FOR - Silviculture Dr. John M. Lhotka University of Kentucky - Department of Forestry Silviculture is the art and science of controlling the establishment, composition, structure, and growth of a forest stand to meet the landowners’ objectives on a sustainable basis.

The European Gypsy Moth, Lymantria dispar, is one of North America’s most destructive invasive forest pests, defoliating up to 13 million acres of forest per year. It was first introduced near Boston, Massachusetts in the late s and since then has expanded its range over the northeastern states.

Some of the gypsy moth's favorite host trees are oak, hickory, beech, birch, willow and spruce. For further information, visit the National Gypsy Moth website or if you find gypsy moth caterpillars on your property, contact the Forest Pest Branch atTTYor by email.

Recognize Gypsy Moths and the Signs of Infestation. Gypsy Moth poses threat to oak trees: Here's how you can help The City of Grand Rapids is asking for your help, to protect against a predator that’s recently been on the rise. You probably have. Don’t Let Gypsy Moth Wreak Havoc Again Next Year – Here’s What to Do This year, we saw severe tree defoliation across the country, most notable in oak and beech trees throughout New England.

We also saw messy patios, furniture, and outdoor living areas, and. Natural Enemies of Gypsy Moth: The Good Guys. Insect predators Some insects are also important predators of gypsy moth.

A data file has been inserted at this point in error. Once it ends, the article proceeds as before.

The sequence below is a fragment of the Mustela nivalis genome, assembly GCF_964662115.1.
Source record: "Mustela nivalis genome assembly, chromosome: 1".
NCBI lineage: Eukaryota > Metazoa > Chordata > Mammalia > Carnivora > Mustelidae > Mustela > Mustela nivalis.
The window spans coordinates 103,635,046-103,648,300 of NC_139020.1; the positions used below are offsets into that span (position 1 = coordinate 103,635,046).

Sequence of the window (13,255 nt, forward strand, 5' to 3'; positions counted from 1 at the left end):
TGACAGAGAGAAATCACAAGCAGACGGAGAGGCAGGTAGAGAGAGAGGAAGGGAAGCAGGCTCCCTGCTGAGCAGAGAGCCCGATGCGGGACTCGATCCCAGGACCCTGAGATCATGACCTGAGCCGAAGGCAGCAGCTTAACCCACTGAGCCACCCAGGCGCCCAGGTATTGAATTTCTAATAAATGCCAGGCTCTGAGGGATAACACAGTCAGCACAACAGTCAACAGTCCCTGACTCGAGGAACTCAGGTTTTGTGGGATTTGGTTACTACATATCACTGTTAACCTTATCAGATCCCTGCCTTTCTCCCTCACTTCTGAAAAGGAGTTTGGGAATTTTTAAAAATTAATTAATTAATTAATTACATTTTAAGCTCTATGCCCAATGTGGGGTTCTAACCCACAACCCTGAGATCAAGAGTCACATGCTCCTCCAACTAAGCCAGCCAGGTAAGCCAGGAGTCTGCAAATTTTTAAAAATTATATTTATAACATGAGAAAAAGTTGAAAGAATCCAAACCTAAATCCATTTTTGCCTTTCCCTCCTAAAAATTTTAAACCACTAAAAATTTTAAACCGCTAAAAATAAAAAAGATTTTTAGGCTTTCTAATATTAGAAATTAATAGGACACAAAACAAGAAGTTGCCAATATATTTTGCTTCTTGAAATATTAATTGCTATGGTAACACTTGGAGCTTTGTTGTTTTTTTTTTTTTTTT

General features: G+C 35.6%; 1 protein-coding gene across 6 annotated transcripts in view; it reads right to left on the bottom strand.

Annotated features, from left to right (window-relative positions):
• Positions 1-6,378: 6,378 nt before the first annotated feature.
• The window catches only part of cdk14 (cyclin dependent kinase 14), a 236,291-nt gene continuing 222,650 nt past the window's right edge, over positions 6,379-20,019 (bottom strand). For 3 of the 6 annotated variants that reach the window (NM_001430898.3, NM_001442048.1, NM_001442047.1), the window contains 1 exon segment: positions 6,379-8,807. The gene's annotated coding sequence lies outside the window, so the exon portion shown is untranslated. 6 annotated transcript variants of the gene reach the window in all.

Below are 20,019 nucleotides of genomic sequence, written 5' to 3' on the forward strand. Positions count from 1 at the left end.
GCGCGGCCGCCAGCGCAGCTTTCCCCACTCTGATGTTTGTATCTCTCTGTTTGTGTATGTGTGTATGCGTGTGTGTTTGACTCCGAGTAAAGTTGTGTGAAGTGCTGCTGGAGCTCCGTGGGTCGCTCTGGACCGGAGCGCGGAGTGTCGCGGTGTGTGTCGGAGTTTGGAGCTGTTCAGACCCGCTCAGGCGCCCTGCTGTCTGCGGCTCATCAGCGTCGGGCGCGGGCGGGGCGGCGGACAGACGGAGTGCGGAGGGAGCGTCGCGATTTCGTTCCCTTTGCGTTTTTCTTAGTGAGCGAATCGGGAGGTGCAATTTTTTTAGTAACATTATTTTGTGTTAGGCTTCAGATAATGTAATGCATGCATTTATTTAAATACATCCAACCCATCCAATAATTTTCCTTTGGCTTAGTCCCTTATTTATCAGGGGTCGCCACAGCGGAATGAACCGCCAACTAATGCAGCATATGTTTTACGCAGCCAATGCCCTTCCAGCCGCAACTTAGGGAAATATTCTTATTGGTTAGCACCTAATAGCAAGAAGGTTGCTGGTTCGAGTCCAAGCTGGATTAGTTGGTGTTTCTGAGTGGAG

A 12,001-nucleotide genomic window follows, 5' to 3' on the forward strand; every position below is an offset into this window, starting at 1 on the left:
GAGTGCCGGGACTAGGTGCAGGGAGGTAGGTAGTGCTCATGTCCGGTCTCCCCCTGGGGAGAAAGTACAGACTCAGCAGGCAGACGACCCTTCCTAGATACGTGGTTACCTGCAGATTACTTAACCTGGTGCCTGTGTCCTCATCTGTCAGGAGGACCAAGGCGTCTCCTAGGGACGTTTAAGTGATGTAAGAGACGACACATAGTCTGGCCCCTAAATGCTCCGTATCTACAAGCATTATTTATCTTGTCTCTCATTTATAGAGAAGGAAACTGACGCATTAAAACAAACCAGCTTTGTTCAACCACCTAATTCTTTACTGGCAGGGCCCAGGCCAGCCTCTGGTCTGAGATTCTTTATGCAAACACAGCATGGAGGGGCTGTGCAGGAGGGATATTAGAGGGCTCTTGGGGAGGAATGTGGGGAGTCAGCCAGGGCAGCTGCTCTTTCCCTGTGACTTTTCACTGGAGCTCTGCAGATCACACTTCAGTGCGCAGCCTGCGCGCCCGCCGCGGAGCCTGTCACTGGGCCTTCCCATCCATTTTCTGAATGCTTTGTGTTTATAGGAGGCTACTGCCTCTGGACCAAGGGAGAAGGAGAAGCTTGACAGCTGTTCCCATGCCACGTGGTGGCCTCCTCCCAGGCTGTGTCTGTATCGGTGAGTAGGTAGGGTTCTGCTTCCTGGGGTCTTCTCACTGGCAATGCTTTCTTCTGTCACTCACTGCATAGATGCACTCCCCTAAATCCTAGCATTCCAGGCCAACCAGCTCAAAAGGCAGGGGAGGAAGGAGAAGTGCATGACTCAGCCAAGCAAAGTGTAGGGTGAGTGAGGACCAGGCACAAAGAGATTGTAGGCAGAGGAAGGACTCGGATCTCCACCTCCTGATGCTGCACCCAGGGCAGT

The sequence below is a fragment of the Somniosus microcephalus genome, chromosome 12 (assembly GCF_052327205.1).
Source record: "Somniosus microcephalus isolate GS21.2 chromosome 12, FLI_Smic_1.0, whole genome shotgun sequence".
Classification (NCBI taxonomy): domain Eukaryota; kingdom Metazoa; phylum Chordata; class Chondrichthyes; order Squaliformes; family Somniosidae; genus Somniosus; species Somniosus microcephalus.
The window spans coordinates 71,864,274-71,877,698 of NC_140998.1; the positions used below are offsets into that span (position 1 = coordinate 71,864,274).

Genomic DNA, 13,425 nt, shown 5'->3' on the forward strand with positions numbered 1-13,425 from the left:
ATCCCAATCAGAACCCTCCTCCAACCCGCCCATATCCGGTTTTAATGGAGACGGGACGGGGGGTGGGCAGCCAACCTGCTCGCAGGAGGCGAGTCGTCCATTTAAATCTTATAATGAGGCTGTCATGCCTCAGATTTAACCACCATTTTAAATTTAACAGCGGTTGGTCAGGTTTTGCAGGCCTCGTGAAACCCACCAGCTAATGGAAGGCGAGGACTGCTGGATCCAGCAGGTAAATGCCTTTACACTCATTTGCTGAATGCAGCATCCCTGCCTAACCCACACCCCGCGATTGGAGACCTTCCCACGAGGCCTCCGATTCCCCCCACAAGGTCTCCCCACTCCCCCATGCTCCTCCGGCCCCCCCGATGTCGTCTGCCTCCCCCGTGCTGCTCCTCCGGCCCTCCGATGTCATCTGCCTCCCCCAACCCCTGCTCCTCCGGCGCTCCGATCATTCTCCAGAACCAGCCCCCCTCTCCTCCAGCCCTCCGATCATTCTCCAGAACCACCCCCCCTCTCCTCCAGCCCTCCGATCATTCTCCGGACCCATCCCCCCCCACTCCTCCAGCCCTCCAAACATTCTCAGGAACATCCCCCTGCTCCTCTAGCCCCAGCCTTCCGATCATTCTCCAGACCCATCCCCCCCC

For exam-ple, the Calosoma beetle (Calosoma sycophanta) is a “specialist,” in that it feeds almost entirely on gypsy moth (Fig. It was introduced into the northeastern United States and, more recent-ly, into Michigan File Size: 1MB. Although much is known about the silviculture and ecology of eastern upland oak systems, as well as about the impacts of oak decline and the gypsy moth (Lymantria dispar L.), the transfer of this knowledge to a system on the Cumberland Plateau in eastern Kentucky had not been by: 4.

What is a Gypsy Moth. The gypsy moth is a leaf-eating insect. It belongs to the same order as butterflies and moths (Lepidoptera). It was imported from Europe in an attempt to breed a hardier silk worm. Instead, the caterpillars escaped and headed for the trees.

Leaving its natural enemies in. the Ontario distribution coincides with the range of the insect’s preferred hosts of oak; however, no known populations of gypsy moth exist in northern parts of the range of bur oak north on New Liskeard in the northeast region, and west of Thunder Bay to Lake of the Woods in the northwest region.The Gypsy Moth in North America, a Case History The gypsy moth in North America represents an excellent example of the population biology of invasions.

For most alien species, we rarely know the precise circumstances of its arrival, but for the gypsy moth there is very good documentation of its accidental ineoduction from Europe byCited by: 3.Gypsy Moth.

Scientific name: Lymantria dispar. Native range: southern Europe, northern Africa, central and southern Asia, Japan. At Risk.

The gypsy moth is a generalist defoliator and can eat the leaves of over species of trees and shrubs. The gypsy moth generally prefer broad-leaf deciduous trees, but can also defoliate evergreen trees.